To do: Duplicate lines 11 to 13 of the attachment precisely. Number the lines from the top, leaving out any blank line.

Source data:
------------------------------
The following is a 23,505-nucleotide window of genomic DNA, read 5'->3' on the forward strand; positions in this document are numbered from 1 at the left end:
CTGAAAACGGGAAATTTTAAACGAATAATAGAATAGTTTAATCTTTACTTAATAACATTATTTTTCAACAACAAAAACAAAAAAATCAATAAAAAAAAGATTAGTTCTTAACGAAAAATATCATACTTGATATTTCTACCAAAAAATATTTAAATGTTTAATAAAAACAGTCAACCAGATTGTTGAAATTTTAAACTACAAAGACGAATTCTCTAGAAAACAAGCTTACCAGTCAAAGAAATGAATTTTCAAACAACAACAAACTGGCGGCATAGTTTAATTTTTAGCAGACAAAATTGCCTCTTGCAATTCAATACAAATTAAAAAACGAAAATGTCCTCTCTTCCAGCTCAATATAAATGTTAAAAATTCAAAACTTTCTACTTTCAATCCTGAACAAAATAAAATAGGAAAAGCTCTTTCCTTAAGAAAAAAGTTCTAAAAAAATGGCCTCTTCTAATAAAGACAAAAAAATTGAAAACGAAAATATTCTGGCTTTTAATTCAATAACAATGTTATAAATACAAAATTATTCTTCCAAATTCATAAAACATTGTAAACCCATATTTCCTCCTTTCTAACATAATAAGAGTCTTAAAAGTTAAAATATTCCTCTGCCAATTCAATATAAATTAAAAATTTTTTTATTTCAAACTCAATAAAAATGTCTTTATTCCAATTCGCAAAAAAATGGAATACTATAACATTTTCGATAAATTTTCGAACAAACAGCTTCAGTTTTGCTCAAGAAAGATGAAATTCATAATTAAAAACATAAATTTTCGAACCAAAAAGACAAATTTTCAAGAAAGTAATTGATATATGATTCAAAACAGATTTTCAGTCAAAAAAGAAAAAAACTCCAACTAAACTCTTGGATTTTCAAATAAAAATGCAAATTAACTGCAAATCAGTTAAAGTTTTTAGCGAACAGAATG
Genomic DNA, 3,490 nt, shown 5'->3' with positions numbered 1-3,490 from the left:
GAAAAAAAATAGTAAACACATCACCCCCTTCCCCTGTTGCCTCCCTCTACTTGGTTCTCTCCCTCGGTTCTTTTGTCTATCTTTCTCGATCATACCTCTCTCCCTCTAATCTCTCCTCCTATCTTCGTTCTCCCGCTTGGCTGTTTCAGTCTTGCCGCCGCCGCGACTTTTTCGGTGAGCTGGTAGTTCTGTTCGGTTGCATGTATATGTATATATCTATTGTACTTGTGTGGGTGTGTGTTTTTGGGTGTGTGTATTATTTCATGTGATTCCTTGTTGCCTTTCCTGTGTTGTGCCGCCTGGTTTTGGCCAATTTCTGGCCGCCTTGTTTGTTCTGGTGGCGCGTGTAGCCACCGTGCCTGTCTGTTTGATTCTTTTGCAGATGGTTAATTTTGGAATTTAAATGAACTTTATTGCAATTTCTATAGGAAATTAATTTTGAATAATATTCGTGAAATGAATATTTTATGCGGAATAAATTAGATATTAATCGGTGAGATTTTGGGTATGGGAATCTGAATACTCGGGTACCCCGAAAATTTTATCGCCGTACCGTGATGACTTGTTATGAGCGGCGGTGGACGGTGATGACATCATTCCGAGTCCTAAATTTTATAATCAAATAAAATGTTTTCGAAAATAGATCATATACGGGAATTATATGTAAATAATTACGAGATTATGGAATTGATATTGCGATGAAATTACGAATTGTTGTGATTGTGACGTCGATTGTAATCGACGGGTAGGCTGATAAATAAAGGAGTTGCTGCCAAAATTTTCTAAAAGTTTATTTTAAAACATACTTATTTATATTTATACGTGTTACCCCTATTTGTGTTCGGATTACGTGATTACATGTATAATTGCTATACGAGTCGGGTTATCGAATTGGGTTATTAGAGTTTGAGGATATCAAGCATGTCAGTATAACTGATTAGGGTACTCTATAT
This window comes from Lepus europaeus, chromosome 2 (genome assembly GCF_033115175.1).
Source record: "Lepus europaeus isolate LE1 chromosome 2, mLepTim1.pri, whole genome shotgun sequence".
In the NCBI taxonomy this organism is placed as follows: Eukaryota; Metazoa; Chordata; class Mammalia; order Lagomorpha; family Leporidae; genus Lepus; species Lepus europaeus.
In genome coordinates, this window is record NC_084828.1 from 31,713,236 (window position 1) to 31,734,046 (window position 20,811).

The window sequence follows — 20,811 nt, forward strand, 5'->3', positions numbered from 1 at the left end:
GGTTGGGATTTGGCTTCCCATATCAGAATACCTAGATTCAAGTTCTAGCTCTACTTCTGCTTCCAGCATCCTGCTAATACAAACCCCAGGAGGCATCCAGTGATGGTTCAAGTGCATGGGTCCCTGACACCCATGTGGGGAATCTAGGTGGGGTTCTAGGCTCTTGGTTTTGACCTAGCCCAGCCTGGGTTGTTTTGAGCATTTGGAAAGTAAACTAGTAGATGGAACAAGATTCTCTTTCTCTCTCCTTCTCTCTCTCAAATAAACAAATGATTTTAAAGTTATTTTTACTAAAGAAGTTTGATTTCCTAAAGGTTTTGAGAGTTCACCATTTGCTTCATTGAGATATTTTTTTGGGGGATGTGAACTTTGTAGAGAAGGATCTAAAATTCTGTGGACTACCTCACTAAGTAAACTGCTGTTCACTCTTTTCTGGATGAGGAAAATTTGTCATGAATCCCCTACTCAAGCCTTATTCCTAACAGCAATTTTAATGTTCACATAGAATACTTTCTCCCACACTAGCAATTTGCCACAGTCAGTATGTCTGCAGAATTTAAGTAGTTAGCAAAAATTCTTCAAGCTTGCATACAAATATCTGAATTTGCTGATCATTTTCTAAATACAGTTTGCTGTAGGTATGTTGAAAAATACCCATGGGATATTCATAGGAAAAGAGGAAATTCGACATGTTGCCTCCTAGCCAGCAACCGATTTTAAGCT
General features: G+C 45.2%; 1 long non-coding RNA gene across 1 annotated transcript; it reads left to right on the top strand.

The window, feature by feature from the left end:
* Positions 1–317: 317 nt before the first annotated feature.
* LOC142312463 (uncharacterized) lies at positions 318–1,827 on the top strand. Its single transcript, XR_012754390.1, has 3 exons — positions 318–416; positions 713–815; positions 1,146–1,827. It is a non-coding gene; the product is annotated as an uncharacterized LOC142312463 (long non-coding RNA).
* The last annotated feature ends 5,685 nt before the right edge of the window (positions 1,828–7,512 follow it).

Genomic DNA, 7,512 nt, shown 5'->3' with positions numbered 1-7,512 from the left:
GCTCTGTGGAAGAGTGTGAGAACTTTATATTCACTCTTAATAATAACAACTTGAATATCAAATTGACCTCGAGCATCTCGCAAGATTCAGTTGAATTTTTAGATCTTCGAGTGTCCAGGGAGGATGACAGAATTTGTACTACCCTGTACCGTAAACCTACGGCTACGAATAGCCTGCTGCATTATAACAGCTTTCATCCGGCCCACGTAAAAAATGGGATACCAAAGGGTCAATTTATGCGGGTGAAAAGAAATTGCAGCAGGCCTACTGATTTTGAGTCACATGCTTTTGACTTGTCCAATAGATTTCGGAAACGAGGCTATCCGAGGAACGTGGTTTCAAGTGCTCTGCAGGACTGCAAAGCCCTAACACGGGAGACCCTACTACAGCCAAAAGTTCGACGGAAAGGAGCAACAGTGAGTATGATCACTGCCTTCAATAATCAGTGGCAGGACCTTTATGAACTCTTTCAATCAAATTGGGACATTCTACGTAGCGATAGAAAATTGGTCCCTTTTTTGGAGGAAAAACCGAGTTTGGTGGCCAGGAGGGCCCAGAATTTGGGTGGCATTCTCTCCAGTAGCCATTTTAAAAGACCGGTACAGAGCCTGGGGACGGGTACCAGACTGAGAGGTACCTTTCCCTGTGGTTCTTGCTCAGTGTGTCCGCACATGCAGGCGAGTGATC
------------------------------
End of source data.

General features: G+C 45.2%; 1 long non-coding RNA gene across 1 annotated transcript; it reads left to right on the top strand.

The window, feature by feature from the left end:
* Positions 1–317: 317 nt before the first annotated feature.